Secondary Prevention of Posttraumatic Stress Disorder in Patients with Traumatic Physical Injury
AuthorSnipes, Cassandra Snipes
AltmetricsView Usage Statistics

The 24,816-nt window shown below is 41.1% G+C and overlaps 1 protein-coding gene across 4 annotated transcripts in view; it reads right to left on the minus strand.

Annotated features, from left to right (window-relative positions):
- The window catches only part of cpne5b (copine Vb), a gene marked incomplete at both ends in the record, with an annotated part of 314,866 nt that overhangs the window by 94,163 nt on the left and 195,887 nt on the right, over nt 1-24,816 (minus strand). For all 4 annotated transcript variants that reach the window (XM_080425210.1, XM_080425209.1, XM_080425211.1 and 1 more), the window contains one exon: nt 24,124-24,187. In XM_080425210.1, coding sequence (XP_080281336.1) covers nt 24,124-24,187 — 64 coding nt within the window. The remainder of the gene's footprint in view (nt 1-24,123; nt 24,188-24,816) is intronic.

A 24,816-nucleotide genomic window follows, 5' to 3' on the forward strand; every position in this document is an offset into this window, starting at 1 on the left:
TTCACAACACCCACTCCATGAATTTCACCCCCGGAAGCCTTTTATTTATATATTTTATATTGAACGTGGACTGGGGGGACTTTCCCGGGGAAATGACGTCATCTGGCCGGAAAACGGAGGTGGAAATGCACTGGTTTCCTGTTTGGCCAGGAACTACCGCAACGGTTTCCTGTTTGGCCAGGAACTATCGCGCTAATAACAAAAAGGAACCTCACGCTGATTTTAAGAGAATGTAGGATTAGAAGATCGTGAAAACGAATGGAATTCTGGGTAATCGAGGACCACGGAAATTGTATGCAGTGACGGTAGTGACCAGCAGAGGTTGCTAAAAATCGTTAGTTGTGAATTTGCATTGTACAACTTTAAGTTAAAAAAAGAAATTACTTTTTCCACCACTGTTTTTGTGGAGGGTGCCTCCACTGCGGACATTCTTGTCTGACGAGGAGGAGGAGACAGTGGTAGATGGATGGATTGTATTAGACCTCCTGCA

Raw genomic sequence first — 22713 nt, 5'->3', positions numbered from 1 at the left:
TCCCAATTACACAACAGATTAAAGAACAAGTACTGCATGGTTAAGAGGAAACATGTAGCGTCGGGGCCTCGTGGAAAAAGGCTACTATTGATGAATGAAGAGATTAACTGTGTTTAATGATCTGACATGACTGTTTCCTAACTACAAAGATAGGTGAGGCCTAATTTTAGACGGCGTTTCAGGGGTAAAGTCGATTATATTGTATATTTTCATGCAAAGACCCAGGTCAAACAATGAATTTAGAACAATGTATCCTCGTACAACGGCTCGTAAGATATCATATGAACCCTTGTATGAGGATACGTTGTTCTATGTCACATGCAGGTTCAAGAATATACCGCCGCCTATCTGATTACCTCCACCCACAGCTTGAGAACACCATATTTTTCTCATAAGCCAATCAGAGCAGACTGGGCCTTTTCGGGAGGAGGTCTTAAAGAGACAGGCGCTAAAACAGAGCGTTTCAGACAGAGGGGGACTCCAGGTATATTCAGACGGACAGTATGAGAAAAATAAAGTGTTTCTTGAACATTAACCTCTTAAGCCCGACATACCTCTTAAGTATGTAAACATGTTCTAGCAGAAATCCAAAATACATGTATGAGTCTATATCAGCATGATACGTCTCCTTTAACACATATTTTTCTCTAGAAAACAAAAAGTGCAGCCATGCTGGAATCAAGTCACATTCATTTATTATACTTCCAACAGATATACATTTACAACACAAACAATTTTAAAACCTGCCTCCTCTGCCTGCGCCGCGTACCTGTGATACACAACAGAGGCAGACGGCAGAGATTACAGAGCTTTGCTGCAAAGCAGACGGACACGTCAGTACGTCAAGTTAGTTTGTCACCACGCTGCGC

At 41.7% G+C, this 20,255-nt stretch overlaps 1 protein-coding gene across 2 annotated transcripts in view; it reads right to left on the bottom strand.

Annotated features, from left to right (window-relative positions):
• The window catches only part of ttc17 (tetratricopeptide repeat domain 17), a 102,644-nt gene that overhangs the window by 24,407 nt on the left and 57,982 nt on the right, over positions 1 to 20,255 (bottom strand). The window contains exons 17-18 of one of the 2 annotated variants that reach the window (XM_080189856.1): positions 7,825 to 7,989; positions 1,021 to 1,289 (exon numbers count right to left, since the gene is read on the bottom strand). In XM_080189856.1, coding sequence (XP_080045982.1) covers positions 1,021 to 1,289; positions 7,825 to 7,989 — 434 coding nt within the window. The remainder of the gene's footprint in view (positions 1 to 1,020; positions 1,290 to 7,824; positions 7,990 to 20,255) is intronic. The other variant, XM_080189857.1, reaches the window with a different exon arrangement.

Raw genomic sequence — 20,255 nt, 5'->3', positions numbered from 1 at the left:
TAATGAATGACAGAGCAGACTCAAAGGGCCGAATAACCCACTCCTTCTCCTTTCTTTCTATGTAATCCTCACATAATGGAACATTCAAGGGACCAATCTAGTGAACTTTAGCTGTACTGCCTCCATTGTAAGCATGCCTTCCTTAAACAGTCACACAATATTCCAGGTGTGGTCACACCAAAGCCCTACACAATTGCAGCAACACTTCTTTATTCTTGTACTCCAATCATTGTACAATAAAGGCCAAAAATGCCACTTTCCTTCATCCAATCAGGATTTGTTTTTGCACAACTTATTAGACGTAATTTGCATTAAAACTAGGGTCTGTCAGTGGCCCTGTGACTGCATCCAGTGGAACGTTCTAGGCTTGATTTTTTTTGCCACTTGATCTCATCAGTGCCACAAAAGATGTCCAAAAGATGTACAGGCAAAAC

Introduction: Traumatic physical injury can result in devastating physiological and psychological consequences. Yet, routine preventative psychological bedside intervention during hospitalization for these injuries is uncommon. This observational study evaluated the effectiveness of a novel secondary preventative intervention aimed at mitigating risk of posttraumatic psychological maladjustment. Risk factors for Posttraumatic Stress Disorder, Major Depression, and substance use problems were identified. Influence of maladjustment on subsequent health care utilization was also examined. Results: Lower than expected rates of both PTSD (16 vs. 20 to 30 percent) and substance use problems (15 vs. 20 to 55 percent), as well as a higher than expected rate of outpatient behavioral health treatment engagement for those with psychiatric problems (50 vs. 33 percent), at Follow-Up were demonstrated. Risk of PTSD at Follow-Up was shown to predict 30-day emergency department use and presence of Major Depression at Follow-Up significantly predicted hospital readmission. Survivors of traumatic injury who were uninsured, had a premorbid PTSD diagnosis, suffered an interpersonal injury, and were survivors of past injury-congruent trauma were most at risk of PTSD at Follow-Up. Acute symptoms of maladjustment during hospitalization and premorbid Depressive Disorders were predictive of Major Depression post-traumatic injury. No risk factors related to substance use problems at Follow-Up were identified. Conclusions: There is evidence to suggest the Intervention favorably impacted vulnerability to PTSD and substance use, as well as propensity to engage in specialty behavioral health treatment, post-traumatic physical injury. The current investigation also successfully identified unique risk factors for PTSD and Major Depression following injury, supporting the hypothesis that PTSD, Major Depression, and substance use problems are discrete reactions to traumatic injury.